Predictors of Non-response and Persistent Functional Impairments in Treatment Adhering to Evidence-based Practice Guidelines for Anxiety Disorders
|Maarten K van Dijk1*, Marc JPM Verbraak1,2, Desiree B Oosterbaan3, Adriaan W Hoogendoorn4 and Anton JLM van Balkom4|
|1 HSK Group, Arnhem, The Netherlands|
|2 Behavioural Science Institute, Radboud University Nijmegen, The Netherlands|
|3 Department of Psychiatry, UMC St. Radboud, Nijmegen, The Netherlands|
|4 Department of Psychiatry and EMGO Institute, VU University Medical Center and GGZinGeest, Amsterdam, The Netherlands|
|*Corresponding Author :||Maarten K. van Dijk
MSc, HSK Arnhem, Oude Oeverstraat 120
6811 JZ Arnhem, The Netherlands
Tel: +3126 3687716
E-mail: [email protected]
|Received May 20, 2014; Accepted June 30, 2014; Published July 05, 2014|
|Citation: Van Dijk MK, Verbraak MJPM, Oosterbaan DB, Hoogendoorn AW, van Balkom AJM (2014) C Functional Impairments in Treatment Adhering to Evidence-based Practice Guidelines for Anxiety Disorders. J Depress Anxiety 3:159. doi:10.4172/2167-1044.1000159|
|Copyright: © 2014 Van Dijk MK, et al. This is an open-access article distributed under the terms of the Creative Commons Attribution License, which permits unrestricted use, distribution, and reproduction in any medium, provided the original author and source are credited.|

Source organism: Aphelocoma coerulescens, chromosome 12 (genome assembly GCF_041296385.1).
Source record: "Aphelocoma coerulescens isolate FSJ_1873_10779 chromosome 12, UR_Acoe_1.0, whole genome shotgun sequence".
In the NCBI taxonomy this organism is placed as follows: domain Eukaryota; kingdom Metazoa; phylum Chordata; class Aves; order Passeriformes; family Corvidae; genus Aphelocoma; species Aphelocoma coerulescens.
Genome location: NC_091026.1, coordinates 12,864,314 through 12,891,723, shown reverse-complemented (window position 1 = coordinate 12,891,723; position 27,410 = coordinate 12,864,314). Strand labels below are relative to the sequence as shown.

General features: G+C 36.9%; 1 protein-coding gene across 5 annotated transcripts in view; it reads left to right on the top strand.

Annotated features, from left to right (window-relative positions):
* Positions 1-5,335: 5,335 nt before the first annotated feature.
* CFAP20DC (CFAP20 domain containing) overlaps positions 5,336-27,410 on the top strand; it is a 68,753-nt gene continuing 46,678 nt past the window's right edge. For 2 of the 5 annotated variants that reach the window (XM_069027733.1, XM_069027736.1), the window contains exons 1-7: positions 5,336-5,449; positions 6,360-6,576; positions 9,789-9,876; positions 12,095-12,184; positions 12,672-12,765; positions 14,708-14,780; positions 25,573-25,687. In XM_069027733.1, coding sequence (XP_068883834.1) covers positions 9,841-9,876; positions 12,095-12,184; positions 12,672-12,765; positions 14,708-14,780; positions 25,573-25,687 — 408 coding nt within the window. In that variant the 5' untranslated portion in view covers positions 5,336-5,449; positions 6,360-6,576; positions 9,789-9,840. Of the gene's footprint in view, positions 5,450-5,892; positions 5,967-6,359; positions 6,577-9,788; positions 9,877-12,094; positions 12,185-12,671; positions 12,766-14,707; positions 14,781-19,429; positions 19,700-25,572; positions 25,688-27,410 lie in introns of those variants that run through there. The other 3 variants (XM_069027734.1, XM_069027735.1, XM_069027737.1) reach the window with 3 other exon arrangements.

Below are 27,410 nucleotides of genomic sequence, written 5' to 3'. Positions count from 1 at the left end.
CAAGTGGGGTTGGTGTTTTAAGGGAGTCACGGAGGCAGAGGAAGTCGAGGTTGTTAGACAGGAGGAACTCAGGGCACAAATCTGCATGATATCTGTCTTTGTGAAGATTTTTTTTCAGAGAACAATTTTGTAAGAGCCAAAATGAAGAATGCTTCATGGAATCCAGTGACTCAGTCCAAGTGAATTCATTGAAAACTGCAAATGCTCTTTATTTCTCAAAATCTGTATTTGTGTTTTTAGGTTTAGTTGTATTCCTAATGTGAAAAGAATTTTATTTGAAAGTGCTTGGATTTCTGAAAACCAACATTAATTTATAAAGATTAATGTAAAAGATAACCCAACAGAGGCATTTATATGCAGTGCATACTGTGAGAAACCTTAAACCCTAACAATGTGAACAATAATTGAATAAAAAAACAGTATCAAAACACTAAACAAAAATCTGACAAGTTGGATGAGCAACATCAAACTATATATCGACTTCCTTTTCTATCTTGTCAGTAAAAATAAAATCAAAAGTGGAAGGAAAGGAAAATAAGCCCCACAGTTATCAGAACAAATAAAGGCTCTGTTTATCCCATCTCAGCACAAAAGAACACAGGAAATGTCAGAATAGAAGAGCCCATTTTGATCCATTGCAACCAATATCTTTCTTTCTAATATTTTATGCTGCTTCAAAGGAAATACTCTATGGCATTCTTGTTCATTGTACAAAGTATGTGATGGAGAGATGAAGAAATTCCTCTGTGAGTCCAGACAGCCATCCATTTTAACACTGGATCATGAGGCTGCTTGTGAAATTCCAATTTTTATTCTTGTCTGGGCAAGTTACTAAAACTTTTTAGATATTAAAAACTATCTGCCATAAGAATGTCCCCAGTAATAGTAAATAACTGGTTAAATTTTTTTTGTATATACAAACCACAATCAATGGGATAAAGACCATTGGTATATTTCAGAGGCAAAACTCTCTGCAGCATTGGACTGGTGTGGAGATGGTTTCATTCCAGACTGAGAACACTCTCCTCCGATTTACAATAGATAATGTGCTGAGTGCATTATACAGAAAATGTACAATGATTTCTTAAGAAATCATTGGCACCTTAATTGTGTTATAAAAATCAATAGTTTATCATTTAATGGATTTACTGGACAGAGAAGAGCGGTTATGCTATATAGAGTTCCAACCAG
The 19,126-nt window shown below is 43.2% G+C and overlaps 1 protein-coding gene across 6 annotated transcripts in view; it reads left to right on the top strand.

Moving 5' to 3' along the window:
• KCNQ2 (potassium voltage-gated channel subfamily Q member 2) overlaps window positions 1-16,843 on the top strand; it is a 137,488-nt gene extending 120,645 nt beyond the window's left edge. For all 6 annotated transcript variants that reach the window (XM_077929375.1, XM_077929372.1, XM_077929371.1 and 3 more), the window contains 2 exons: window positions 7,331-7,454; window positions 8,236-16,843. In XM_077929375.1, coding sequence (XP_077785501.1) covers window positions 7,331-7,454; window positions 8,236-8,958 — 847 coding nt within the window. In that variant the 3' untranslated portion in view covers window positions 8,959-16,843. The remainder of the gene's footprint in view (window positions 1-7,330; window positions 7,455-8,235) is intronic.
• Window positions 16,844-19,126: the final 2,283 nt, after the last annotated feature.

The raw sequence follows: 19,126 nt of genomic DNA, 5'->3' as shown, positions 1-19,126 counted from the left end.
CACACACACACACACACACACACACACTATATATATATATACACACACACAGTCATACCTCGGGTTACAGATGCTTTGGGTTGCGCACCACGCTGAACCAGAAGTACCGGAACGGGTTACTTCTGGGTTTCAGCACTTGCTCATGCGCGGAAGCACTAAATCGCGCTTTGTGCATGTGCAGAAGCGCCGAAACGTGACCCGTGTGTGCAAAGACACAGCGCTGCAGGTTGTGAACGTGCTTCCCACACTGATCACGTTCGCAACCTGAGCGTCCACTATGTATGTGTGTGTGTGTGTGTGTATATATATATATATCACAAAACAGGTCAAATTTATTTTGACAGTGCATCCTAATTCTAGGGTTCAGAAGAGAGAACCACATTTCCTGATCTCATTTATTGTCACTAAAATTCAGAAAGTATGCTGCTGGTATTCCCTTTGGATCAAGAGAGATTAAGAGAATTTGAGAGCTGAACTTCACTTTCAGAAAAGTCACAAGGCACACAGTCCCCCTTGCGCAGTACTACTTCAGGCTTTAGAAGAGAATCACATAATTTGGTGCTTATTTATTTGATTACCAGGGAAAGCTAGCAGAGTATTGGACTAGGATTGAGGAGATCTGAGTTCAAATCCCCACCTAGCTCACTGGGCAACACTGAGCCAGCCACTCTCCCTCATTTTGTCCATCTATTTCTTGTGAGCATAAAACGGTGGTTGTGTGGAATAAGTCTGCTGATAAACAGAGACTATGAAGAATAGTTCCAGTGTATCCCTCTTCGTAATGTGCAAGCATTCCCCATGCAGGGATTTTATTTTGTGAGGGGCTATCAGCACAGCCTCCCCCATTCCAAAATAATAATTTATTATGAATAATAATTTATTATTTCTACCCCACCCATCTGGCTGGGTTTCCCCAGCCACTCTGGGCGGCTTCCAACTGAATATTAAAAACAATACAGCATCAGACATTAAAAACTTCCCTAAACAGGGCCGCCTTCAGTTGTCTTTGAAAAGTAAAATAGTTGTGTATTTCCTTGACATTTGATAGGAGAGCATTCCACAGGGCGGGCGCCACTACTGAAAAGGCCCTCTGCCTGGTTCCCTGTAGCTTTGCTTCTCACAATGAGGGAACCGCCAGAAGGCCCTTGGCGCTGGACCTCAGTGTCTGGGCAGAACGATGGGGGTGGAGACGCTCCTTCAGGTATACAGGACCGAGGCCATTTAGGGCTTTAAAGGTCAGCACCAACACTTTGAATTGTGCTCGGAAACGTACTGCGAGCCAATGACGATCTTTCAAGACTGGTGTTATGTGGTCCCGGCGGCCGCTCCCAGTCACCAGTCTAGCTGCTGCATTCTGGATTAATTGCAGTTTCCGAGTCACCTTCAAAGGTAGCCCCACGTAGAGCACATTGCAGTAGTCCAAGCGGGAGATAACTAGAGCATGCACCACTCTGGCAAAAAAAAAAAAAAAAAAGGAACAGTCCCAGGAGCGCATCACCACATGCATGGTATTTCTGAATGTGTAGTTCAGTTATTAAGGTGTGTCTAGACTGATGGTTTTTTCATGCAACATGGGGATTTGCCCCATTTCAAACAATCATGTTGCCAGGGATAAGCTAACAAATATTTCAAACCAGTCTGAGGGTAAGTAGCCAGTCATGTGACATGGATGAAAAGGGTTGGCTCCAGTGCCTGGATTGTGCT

Background: Several countries have developed guidelines for anxiety disorders containing algorithms that summarize the recommended treatment steps for these disorders. It is important to know which patients have a poor prognosis for treatment according to such algorithms.
Aims: To investigate the predictive power of variables known to be able to influence treatment prognosis in situations where practice guidelines for anxiety disorders are adhered to.
Method: To study the predictive power of variables that are known to be able to influence treatment prognosis, 81 patients who participated in a guideline implementation study and whose treatment was found to adhere to available guidelines were selected. Using logistic regression analysis two models were constructed: one to predict treatment nonresponse; another to predict persistent functional impairments at the 1-year follow-up.
Results: The final prediction model for treatment non-response contains only gender and secondary gain variables. It appears that: males have a higher likelihood (p=.074), and patients that report hopes of obtaining external benefits by seeking treatment have a lower likelihood (p=.054) of showing treatment non-response at the 1-year follow-up. The discriminatory power of this model was found to be poor, however. The model for persistent functional impairments includes gender, satisfaction with the accessibility of healthcare services and the presence of a comorbid anxiety disorder. It appears that: males (p=.87) and patients who express dissatisfaction with the accessibility of care (p=.008) have a higher likelihood, and that; patients who suffer from an additional comorbid anxiety disorder have a lower likelihood (p=.079) of persistent functional impairments. The discriminatory power of this model is excellent.
Conclusion: It remains difficult to predict which anxiety disorder patients will not benefit from treatment that is tailored according to available practice guideline recommendations, therefore no one should be prevented from being offered such treatment, if one removes barriers in attending treatment.